PG: I knew him. He's a famous actor in Chile and I've seen him in all the films he's been in for Sebastián. So I knew him as an actor, but I had never worked with him before, so this was our first time. Sebastián had us rehearse a lot and wanted us to get close before the shoot, so we went dancing together and spent a lot of time together. Sergio is a very trusting person and also very funny and talented. It was for me a challenge to work with him.

I think that what happens with Gloria is that she's not becoming liberal. I think the people in Chile are liberal. A long time ago when we had Allende's government, people then were very open. Even though we are a very Catholic country and it's important in family life, we don't get into the dogma of the Catholic Church. Chileans take their own path. So with Gloria, Sebastián is just showing how we are really living. We didn't arrive to that point. Women in Chile have been free for a long time. During the dictatorship, a lot of the movement against the [regime] was done by women. The brave journalists were women. They were the ones who exposed the torture and the disappearances.

FD: Do you think Gloria's children take her for granted?

PG: It's not that the family doesn't love her. The kids are just going through with their lives. They are going through a lot of change. Gloria's son is struggling to raise his son and the mother is not present. Her daughter has found love and is pregnant. She's going to move to Sweden and her life is upside down. Gloria is standing beside her and is happy for her. Gloria is not having a big problem, so she doesn't pay much attention to what she's going through. She has a life. She's not in a depression and is economically sustainable. So the kids think their mother is OK and are focused on their own challenges. We don't focus too much on her being alone. When you're alone, you're alone. It's not a completely sad situation. For the audience when they see her alone, it makes you notice more.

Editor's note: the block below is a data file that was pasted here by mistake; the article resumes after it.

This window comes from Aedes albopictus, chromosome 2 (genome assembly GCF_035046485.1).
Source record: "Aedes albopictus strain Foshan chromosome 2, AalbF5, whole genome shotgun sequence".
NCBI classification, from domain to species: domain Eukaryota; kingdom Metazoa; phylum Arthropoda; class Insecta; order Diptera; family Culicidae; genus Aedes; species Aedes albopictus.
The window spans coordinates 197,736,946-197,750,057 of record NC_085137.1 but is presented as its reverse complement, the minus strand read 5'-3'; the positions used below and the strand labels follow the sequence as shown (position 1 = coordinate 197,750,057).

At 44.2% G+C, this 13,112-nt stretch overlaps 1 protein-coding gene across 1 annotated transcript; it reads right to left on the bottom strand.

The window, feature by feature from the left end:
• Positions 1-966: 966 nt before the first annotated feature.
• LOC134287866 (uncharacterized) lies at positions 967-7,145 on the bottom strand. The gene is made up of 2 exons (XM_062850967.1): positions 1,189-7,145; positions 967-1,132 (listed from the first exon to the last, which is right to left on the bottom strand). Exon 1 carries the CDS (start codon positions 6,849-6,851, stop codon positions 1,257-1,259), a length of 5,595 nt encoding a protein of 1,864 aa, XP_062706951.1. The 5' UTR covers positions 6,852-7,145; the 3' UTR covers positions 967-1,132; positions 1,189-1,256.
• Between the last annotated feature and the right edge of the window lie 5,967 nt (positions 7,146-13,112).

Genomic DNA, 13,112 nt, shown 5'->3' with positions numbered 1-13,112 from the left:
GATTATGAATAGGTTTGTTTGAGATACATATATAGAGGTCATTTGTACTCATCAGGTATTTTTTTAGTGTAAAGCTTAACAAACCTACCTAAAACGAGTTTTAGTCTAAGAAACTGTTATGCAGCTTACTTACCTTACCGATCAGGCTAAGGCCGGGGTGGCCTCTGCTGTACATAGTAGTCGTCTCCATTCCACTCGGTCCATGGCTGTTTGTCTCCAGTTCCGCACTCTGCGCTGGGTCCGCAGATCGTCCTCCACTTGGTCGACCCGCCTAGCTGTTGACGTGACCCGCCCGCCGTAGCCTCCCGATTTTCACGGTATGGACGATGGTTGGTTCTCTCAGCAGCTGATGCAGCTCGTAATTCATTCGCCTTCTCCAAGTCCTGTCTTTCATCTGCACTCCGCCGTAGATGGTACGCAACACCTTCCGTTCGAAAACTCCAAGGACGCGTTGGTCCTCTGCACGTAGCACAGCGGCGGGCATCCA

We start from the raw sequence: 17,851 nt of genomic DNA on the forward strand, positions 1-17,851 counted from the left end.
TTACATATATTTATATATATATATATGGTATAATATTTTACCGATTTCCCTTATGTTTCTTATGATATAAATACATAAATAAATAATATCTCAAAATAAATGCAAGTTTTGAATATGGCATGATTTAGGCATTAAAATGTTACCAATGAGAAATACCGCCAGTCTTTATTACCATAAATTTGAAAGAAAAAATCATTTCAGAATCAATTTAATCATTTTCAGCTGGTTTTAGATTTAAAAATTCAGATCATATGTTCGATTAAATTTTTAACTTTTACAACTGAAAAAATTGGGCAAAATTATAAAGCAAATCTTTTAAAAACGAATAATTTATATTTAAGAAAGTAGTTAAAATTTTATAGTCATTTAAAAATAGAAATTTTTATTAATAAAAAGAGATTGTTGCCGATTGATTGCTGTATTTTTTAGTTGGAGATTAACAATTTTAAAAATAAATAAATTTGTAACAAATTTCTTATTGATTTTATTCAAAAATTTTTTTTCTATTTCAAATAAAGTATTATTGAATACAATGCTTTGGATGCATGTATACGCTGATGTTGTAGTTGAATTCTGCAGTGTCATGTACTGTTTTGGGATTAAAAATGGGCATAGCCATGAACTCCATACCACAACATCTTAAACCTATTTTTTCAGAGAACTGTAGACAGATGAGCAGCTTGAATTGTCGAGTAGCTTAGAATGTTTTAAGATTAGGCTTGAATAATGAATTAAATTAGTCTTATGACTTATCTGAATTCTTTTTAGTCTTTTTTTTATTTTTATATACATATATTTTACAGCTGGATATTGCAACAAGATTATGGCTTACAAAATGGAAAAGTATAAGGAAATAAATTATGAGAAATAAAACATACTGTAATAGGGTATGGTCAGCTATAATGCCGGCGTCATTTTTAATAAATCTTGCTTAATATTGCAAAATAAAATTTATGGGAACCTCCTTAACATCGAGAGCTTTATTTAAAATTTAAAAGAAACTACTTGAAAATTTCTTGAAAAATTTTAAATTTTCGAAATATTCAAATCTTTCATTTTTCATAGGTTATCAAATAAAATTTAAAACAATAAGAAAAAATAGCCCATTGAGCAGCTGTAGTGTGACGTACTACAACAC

FD: What kind of advice would Gloria give to women in her age range?

PG: The big concept for this film is resilience. Life is going on. I'm older, but I'm also young. I can go out and dance. There is no ending until you die.

FD: Chilean cinema generally has had some renaissance of late. What do you think is driving that?

SL: It's a result of the historical process. There has been 23 years of democracy and reconstruction of the entire machinery of the film industry. It's a fragile industry now, but in 1990 there was nothing. They destroyed it. People didn't know how to make films. We had filmmakers in exile, but the possibility of making films seemed so remote.

PG: And most [potential filmmakers] wanted to just make films about the dictatorship. That's important to do, but they were too ideological. You have to touch emotions.

SL: With this new generation, we had films inside of us. We didn't have a committee telling us the kind of movies we could make. Again, it's the social historical result of this process of democracy. If you look at Romanian cinema, you see something similar. Twenty years after their democracy was created, you had the Romanian New Wave. What is particular to Chile is that the films are all different. Scale may be similar and technology of course impacts everything. And there's perhaps urgency to tell the stories.